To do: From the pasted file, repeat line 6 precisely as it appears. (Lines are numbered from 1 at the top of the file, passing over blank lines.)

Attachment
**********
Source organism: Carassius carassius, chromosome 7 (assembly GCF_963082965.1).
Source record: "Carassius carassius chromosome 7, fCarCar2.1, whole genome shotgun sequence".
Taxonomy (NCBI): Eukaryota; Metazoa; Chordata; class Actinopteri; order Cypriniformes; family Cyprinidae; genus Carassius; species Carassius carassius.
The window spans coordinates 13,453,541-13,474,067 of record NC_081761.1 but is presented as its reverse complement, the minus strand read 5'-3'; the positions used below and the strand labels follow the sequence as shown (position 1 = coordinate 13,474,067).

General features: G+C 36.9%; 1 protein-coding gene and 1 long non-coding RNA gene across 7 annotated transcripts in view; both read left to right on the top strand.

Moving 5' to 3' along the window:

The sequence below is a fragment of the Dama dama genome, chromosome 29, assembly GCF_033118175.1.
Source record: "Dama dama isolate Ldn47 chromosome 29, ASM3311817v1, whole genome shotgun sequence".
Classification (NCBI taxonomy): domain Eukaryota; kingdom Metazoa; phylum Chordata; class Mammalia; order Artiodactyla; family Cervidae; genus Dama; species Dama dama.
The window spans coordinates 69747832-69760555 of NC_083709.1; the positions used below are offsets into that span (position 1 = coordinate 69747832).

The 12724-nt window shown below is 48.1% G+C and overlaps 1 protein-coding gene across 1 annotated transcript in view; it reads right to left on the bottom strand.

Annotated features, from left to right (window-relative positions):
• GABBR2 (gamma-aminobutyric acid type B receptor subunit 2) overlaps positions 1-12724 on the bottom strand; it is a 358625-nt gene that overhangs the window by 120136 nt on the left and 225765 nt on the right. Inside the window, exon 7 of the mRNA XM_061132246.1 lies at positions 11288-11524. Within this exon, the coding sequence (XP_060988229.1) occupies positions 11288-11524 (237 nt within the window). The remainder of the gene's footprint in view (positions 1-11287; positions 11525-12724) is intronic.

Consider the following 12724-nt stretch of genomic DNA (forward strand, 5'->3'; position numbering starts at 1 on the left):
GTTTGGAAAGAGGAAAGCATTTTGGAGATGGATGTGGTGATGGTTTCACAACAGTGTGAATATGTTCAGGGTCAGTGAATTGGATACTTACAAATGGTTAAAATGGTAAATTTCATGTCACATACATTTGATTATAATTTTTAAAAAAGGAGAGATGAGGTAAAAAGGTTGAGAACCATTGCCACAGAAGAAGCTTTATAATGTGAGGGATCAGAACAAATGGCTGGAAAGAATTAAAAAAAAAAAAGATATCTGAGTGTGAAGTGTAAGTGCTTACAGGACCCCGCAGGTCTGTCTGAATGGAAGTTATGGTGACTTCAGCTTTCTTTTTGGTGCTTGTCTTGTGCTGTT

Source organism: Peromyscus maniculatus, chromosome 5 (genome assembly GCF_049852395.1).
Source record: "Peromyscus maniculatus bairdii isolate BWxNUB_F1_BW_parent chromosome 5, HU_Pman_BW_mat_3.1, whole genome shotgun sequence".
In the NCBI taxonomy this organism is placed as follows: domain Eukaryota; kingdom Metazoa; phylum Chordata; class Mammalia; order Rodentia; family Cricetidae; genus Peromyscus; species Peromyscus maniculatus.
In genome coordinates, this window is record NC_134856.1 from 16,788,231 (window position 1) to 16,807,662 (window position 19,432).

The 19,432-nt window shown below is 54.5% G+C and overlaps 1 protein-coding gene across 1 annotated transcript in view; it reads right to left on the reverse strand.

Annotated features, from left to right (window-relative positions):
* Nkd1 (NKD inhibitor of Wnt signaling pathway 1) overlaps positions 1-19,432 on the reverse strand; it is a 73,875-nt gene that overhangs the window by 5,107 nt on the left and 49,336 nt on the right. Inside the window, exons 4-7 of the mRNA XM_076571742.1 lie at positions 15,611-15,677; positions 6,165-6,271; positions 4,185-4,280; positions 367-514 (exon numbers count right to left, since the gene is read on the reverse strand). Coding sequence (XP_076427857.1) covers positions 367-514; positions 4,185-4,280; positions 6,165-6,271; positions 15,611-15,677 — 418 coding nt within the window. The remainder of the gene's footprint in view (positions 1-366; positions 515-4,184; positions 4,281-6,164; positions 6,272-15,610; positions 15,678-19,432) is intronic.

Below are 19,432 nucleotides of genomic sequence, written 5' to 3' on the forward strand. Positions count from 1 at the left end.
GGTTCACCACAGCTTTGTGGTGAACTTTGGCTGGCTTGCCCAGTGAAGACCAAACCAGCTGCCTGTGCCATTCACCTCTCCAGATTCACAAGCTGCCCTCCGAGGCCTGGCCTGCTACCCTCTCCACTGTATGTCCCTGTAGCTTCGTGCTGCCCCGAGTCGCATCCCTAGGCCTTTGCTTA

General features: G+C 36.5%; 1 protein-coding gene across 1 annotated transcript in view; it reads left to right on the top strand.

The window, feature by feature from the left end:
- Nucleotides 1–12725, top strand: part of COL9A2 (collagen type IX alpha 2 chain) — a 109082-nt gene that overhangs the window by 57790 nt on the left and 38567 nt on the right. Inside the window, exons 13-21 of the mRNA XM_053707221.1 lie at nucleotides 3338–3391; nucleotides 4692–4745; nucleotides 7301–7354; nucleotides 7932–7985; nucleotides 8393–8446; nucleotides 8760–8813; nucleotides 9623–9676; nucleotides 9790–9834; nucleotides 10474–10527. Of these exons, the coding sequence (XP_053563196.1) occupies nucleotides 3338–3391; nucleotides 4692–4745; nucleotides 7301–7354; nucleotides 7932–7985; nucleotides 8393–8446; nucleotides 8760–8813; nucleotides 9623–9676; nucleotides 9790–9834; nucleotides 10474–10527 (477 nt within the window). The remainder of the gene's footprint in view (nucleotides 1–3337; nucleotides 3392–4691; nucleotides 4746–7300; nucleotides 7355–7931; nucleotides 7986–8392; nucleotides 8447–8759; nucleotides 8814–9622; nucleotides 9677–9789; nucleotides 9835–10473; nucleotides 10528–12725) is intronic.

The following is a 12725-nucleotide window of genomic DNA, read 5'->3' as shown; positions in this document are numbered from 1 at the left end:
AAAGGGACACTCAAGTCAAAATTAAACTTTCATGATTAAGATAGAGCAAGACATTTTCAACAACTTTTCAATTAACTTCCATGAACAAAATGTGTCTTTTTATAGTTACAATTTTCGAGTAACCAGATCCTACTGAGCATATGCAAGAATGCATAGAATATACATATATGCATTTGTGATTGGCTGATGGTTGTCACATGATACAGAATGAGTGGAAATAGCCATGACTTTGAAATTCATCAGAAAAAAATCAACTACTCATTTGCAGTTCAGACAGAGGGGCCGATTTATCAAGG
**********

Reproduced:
Moving 5' to 3' along the window: